WolframAlpha is a new search engine, or “computational knowledge engine” from Wolfram Research, creators of mathematical, technical and scientific software.

Unlike Google and other traditional search engines, WolframAlpha doesn’t direct you to web pages on which you might find information on a subject, but instead attempts to provide the information directly in a condensed display. The intention is to provide the ability to ask a question and receive an immediate answer.

In its nascent form the engine is limited in scope and, unsurprisingly given the background of the developer, focused largely on mathematical, scientific and technical information.

However, I found the concept and its potential interesting, and immediately found at least two uses of possible interest to artists and art lovers.

One is the ability to type in the names of two or more artists, in the case above, top, I’ve entered Leonado da Vinci and Michelangelo, and immediately get a short comparison of information such as full name, place and date of birth, ect.; but most of relevance to those interested in art history, a comparison of the two artist’s lifetimes on the timeline of art history.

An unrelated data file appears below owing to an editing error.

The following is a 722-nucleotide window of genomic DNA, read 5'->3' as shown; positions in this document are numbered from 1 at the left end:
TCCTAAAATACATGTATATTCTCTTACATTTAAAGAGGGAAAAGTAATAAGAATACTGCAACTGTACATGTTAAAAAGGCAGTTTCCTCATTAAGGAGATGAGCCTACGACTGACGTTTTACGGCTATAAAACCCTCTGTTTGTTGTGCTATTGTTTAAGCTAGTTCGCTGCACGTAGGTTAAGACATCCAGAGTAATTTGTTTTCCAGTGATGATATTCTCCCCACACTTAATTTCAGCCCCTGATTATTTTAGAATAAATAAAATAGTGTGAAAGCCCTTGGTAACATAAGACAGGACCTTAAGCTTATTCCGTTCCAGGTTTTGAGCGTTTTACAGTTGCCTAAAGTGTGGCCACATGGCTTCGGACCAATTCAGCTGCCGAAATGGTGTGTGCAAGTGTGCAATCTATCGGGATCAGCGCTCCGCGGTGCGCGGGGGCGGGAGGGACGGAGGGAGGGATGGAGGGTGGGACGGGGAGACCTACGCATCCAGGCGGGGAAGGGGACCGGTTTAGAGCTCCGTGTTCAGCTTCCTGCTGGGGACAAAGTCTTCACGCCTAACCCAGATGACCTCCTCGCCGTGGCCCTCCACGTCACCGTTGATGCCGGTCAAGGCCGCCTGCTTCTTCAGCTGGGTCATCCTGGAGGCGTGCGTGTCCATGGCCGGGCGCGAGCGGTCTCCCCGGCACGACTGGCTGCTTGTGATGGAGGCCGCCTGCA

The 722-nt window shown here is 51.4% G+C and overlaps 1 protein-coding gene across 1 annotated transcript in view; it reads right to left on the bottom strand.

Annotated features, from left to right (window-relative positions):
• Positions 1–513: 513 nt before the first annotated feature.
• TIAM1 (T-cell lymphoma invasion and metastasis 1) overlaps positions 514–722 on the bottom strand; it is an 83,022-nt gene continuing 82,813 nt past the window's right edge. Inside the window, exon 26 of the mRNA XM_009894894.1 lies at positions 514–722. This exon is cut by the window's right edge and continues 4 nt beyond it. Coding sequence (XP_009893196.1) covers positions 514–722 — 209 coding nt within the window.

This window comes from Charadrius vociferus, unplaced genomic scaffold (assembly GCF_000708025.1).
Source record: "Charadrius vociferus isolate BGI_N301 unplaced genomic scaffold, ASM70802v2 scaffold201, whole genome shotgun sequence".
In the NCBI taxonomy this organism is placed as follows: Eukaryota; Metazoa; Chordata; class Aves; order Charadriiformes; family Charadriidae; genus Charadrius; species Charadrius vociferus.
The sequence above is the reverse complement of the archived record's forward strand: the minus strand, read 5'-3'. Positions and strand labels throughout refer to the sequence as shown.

The other built-in feature I found is the ability to enter color names and get a return with color swatches, designation values in different color systems, and related or complimentary colors.

These features are obviously of limited use at the moment; but the possibilities are tantalizing, and I think this kind of “knowledge engine” will become a tremendous resource, across all fields of endeavor, in the near future.

2 Replies to “WolframAlpha”

  1. This could be a useful search engine for artists who paint if it calculated the Golden Mean for whatever canvas size was entered (or) for sculpture – calculate relative human body proportions (length and circumferences) by body type and gender simply by entering height of the proposed piece.
    Kind regards-

  2. Hi Charley – Interesting, off-beat topic well-covered and with some interesting speculation on the future of this technology. Nice surprise to find on your blog, glad I stopped by!

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